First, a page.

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Old 04-15-09, 11:06 AM   #11
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Look I'm from LA (Lower Arkansas) to me if the water is stained and you cant see your bait very far thats dark water, If its clear and you have good visibility thats not dark water.

If I want to overcomplicate things while fishing I'll just mess with my bait colors
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Old 04-15-09, 02:13 PM   #12
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yeah dude your first statement lost me.... if you cant see your bait when its 2 inches under water... the water is dark.... we dont mean the water is black we mean its muddy
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Old 04-15-09, 04:36 PM   #13
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Yeah, what Doc said.
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Old 04-16-09, 03:37 AM   #14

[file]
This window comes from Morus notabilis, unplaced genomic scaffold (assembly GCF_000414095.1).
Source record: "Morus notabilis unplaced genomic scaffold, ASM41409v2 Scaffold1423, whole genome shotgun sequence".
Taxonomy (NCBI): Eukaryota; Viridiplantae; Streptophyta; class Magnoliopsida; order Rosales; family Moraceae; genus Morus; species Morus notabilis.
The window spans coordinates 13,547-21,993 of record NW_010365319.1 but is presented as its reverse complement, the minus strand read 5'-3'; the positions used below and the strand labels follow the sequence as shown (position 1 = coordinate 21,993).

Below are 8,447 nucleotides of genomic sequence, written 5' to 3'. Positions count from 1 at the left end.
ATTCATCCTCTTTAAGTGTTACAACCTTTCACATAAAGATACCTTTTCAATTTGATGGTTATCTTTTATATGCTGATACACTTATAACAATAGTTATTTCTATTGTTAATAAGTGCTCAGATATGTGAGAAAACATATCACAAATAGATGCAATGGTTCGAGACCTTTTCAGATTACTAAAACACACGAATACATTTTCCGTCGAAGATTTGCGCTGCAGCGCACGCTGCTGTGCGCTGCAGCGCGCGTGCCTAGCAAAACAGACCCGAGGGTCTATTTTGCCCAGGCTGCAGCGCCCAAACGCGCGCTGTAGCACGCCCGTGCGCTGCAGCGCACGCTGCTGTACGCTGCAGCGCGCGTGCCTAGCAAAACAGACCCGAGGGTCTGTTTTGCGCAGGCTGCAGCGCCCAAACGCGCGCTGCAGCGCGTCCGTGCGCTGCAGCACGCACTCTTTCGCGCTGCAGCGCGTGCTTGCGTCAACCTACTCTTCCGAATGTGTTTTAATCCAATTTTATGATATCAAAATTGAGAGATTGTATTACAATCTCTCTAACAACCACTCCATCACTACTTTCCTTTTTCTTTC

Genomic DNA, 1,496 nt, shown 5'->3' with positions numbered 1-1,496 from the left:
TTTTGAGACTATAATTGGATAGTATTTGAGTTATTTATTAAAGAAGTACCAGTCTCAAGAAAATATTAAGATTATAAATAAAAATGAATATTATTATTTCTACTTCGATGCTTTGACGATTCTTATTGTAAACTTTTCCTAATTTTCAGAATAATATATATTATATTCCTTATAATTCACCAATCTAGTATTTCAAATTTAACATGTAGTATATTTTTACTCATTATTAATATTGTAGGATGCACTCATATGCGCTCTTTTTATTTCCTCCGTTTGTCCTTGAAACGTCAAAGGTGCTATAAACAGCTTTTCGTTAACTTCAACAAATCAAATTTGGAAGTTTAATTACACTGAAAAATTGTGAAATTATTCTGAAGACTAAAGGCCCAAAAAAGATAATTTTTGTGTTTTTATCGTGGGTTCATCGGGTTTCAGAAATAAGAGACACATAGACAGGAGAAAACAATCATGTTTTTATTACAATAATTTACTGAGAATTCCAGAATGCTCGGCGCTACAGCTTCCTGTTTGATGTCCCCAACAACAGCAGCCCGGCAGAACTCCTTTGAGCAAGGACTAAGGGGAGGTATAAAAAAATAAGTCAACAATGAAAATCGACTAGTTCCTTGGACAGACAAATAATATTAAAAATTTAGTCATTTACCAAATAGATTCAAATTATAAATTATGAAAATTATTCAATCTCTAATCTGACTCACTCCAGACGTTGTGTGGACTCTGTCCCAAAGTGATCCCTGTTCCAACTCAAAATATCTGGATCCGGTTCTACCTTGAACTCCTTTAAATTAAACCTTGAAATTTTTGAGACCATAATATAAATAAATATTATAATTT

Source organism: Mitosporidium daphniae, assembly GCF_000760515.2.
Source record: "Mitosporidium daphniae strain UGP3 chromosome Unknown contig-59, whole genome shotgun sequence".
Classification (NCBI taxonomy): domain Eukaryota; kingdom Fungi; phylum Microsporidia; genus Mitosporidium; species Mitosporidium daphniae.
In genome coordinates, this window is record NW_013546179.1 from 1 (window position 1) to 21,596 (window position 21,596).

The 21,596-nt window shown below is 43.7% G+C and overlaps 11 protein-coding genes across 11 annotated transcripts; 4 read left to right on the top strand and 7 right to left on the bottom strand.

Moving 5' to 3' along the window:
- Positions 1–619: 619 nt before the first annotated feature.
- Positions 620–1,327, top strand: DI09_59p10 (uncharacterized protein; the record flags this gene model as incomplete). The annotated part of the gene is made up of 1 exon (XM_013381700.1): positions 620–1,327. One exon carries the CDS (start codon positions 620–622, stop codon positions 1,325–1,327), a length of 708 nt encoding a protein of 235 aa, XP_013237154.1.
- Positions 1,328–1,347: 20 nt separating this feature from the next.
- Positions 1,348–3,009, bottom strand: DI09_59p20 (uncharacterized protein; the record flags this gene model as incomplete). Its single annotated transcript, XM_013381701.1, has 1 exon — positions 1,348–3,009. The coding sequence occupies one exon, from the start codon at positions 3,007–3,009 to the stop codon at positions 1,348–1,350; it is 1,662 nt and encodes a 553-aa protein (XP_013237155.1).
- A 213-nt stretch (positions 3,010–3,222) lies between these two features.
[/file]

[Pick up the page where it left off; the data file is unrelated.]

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Basstech yes thats exactly what I mean and in that I bet different color lures work on each lake. For me its the opposite of what most think, in light I use lighter colors in dark I use darker colors. See what I am getting at?
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Old 04-16-09, 05:05 AM   #15
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The reality is this post was to show bait choice as far as water being light or dark. Most of you have disagreed with me as far as what I deem light and bark as water. For a fun example look at bass you caught in light paper bag brown water (muddy) and fish you caught in very clear water, is one not darker then the other?
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Old 04-16-09, 10:25 AM   #16
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yeah the muddy water fish is lighter than the clear water because the sun reaches the clear lake fish... whats your point?